The quintessential sandwiches of New Orleans

Yeah yeah, I know, I shoulda added this section ages ago.

Everybody wants to know how to make po-boys, for one; it's really easy, but it can be tricky because good po-boy style French bread is nearly impossible to find outside New Orleans. I'll have to try to round up a recipe or it, for intrepid bakers. Making bread like that is an incredible amount of work.

If you live in the Los Angeles area, you're in luck -- a bakery in Santa Monica called Le Pain du Jour (828 Pico Blvd., just east of Lincoln Blvd.) makes beautiful, perfect baguettes that are the closest thing you'll come to New Orleans-style French bread in this city. Get there early in the morning, before they run out.

If there is a Vietnamese community in your city, that's your next best bet. One positive legacy of French colonialism in Vietnam is the influence on the food, and Vietmanese bakers make some of the best French bread anywhere. It's ideal for poor boys (and get a "Vietnamese poor boy," a banh mi sandwich sometime, they're fantastic.)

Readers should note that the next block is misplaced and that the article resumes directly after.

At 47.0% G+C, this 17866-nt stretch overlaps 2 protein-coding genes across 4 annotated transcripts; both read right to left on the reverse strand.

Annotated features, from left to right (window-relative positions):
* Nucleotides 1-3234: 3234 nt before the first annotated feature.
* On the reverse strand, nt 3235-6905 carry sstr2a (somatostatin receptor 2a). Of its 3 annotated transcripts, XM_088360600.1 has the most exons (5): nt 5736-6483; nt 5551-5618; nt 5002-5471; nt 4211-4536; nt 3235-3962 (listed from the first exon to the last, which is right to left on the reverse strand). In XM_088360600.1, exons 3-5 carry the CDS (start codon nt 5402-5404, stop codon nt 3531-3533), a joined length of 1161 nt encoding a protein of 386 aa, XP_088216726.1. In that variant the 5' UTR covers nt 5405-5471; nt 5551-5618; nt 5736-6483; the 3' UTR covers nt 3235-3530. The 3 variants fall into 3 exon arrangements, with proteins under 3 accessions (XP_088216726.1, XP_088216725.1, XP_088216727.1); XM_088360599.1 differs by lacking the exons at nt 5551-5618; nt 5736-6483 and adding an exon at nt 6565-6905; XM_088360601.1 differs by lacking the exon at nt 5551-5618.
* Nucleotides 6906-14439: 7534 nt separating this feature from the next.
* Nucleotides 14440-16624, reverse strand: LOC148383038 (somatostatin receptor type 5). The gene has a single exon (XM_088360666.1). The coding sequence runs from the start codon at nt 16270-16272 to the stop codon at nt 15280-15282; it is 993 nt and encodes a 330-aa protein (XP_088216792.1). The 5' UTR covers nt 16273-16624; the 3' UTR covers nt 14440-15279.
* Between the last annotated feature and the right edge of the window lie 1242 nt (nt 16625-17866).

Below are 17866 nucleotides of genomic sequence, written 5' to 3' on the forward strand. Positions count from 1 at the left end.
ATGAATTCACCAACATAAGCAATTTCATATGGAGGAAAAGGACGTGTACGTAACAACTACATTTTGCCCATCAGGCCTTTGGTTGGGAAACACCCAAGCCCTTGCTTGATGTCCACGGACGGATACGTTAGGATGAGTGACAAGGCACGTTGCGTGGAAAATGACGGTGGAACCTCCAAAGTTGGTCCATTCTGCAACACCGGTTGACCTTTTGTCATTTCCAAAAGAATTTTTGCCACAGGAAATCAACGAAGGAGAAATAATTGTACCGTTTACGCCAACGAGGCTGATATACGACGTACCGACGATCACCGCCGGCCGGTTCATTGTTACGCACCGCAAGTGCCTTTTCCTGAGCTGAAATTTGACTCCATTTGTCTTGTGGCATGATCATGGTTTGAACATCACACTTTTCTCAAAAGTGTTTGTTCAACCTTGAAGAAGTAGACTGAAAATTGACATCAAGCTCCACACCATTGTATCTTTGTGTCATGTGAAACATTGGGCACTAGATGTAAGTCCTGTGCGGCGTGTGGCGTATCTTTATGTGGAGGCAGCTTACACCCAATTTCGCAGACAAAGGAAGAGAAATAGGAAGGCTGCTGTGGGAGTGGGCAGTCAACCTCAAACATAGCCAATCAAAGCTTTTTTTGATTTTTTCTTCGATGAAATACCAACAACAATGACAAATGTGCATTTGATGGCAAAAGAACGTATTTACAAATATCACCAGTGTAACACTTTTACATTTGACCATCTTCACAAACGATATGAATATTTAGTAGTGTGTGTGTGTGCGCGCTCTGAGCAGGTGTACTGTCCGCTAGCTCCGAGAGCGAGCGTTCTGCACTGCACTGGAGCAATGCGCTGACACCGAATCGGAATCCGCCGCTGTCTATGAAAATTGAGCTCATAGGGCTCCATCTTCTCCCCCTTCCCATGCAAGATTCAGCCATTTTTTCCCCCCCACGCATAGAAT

Once you've got the bread, that's half the battle. If you want your sandwich "dressed", as we say in the Crescent City, add mayonnaise ("mynez"), lettuce, tomatoes and if you want, dill pickles. Then fill it with fried shrimp, fried oysters (or both), tender roast beef and gravy, ham and cheese, or what is perhaps my favorite po-boy in the world ... grilled patties of Creole hot sausage with cheese. Mmmmmmm, yeah you rite!

I'm digging for a good roast beef "debris" recipe for po-boys, and when I find one I'll post it. I'll also give basic instructions for some of the other more common po-boys as well.

In the meantime, though, we'll make do with what we got here, and I'll do my best to expand the section. If you can't get po-boy bread, get French bread that's crispy on the outside, and light and not too dense or chewy on the inside.

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Chuck Taggart   (e-mail chuck)